At best, actigraphy can prove that movement takes place at night, but it can neither confirm nor deny that sleep has happened or not happened.


Heart rate monitoring


You’ve all heard of EKG (electrocardiography; alternately, ECG). This is how we can measure and record heart rate as well as cardiac rhythms.

In a sleep lab environment, EKG patches are applied to the chest to track heart rhythms and pulse; this data is taken into account along with all of the other vital signs collected during a sleep study. This includes audio and video recording, blood oxygen levels, respiratory patterns, movements, and other data gathered in real time.

Consumer sleep technology

Many wearables are equipped with pulse-reading technology that is probably more useful to users for their fitness interests.

Sudden changes in pulse rate during the night, while one is asleep, are usually indicative of movement—getting up to use the bathroom, or turning over in bed, for instance.

However, without some other way to monitor that activity (such as a video), it’s hard to know whether a sudden quickening in pulse measured by a wearable device might be indicative of some underlying cardiac rhythm issue, or simply the result of a stretch of REM sleep, or a sign of some other movement disorder of sleep.


Blood oxygen monitoring


Most people have encountered a pulse oximeter at least once in their life: this is the fingertip probe that glows an eerie red. It tracks your pulse like EKG does, but it also includes a unique sensor that uses infrared light to determine how oxygen rich your blood is.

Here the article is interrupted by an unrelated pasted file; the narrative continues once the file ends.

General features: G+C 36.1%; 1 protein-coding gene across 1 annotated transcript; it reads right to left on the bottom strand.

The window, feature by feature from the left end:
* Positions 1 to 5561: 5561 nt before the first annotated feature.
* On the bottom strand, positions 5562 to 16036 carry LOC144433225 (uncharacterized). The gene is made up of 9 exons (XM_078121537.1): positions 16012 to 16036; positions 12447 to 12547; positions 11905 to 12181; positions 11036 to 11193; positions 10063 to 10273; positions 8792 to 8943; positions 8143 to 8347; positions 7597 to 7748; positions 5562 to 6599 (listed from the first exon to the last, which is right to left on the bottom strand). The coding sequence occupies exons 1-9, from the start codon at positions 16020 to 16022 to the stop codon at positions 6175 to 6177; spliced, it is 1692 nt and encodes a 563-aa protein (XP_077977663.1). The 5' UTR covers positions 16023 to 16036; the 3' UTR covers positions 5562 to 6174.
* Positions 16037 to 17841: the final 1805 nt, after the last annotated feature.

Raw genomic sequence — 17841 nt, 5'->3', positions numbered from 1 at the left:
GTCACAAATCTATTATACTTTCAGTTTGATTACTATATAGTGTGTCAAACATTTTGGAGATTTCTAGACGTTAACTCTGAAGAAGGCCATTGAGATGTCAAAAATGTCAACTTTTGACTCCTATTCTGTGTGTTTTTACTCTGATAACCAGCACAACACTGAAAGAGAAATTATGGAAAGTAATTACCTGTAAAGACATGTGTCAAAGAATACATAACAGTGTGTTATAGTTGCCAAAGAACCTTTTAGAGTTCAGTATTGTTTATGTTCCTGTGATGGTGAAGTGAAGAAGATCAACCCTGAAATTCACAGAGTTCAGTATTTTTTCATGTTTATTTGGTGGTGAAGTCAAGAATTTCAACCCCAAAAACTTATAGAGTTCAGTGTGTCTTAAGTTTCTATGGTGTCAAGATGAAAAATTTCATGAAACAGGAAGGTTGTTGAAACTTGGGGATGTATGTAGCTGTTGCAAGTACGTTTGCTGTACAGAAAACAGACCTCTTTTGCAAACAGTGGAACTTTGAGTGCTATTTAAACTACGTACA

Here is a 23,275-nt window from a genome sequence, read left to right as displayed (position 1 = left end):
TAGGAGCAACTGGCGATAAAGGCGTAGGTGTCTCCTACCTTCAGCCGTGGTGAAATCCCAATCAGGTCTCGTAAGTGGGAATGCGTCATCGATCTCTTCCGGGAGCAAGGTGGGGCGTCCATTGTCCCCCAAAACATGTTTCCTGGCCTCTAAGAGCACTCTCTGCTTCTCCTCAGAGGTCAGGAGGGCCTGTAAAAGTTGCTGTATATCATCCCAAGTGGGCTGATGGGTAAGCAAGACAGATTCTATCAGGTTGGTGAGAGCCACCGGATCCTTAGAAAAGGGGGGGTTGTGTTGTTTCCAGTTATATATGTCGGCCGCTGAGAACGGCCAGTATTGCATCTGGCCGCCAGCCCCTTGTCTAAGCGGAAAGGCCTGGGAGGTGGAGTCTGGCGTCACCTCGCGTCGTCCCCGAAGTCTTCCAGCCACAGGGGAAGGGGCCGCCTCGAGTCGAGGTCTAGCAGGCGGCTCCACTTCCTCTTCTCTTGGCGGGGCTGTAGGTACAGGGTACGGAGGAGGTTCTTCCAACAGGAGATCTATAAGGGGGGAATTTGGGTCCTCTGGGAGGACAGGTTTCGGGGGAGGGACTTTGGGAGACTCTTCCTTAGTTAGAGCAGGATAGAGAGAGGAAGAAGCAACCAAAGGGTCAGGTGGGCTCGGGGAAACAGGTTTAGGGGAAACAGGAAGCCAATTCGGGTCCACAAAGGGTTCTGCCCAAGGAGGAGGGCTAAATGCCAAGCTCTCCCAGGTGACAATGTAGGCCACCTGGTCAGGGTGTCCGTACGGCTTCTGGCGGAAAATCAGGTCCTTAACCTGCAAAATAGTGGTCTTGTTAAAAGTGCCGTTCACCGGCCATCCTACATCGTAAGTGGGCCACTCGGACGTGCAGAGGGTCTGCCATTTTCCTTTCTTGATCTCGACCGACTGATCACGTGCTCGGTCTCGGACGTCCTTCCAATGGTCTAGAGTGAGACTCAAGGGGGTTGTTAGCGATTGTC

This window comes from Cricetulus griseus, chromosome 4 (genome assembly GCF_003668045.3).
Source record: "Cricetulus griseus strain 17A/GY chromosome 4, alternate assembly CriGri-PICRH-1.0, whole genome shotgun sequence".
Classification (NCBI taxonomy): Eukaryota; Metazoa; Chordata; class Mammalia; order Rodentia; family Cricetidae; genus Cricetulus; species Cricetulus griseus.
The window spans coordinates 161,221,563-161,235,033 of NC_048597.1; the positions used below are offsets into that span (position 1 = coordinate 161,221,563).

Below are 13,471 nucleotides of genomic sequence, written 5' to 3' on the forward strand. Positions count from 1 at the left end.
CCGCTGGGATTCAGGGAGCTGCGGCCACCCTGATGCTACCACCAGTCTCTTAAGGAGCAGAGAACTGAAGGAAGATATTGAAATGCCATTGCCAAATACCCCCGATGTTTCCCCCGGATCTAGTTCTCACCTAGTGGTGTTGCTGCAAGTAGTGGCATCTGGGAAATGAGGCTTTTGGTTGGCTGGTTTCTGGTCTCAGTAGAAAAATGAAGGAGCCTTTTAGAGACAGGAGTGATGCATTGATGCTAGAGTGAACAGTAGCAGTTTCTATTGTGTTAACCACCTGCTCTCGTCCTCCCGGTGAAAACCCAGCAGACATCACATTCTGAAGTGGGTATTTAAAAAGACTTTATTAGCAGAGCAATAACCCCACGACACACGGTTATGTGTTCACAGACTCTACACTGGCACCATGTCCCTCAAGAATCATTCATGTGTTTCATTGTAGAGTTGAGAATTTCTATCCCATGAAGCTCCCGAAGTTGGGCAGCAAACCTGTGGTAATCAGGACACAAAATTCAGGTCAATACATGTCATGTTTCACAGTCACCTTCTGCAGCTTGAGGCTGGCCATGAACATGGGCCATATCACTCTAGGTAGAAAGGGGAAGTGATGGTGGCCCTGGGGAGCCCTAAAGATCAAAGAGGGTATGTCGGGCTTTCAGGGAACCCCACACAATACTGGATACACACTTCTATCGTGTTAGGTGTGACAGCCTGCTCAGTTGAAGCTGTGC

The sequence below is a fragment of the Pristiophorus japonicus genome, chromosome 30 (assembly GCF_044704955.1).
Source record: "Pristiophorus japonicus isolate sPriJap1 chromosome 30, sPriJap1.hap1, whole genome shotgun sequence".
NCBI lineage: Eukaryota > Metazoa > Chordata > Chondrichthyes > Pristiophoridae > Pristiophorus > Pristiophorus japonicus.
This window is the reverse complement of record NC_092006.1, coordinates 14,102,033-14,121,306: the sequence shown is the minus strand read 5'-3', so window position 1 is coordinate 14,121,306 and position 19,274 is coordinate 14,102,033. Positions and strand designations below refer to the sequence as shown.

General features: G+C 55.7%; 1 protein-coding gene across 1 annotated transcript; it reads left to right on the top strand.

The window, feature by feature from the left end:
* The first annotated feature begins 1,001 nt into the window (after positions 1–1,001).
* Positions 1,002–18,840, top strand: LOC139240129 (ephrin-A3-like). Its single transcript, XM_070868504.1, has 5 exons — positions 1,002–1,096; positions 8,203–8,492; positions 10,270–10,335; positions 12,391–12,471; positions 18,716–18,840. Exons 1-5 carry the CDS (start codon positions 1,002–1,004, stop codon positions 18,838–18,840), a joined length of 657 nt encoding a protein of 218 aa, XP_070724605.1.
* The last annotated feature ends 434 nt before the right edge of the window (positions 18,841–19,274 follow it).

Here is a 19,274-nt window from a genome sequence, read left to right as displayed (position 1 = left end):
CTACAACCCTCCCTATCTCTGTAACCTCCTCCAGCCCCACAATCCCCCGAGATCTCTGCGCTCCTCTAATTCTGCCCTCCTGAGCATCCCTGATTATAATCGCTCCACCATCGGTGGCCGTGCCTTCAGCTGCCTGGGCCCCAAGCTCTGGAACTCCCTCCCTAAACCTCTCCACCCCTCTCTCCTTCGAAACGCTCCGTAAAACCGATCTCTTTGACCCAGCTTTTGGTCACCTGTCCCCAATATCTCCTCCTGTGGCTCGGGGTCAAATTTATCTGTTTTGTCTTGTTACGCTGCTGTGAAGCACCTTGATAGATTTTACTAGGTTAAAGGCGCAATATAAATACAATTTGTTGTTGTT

If your blood has an appropriate amount of oxygen in it, then you will maintain a pulse oximeter reading of at least 90 percent blood oxygen saturation on your pulse oximeter.

Sleep studies use overnight pulse oximetry to track blood oxygen levels and pulse rate for the entirety of the study, and home sleep apnea tests typically include these devices as well. Any drops in oxygen saturation are recorded for the doctor to review afterward, with drops below 90 percent a reason for concern.

However, unlike with CST records and analytics, patients don’t have direct access to that information.

Consumer sleep technology

Some athletes use wearable pulse oximeters as part of their training; these typically don’t have the means to report and/or record blood oxygen levels for more than a short period of time and aren’t useful for overnight sleep tracking.

However, some wearables have incorporated them into their designs.


Respiratory pattern recording


The best way to identify problems with breathing while asleep is through a combination of sensors which include respiratory pattern recorders.

At a sleep clinic, and as part of a home sleep apnea test (HSAT), respiratory effort belts are placed on the patient’s body so that they encircle the waist and the chest.

These belts are built with specialized sensors embedded inside the elastic belt material; they measure the rise and fall of the diaphragm and the chest during breathing while asleep.

These respiratory patterns should present as even, smooth, wave forms that resemble gentle sloping peaks and valleys.

However, someone with a sleep breathing disorder will present with different wave patterns which indicate a problem requiring further attention.

Consumer sleep technology

A handful of wearable tracking devices come equipped with these belts, which plug into either a smartphone or a nightstand device for the purposes of respiratory effort recording.




Electroencephalography (also referred to as EEG) is what allows physicians and technicians to identify the presence of actual sleep.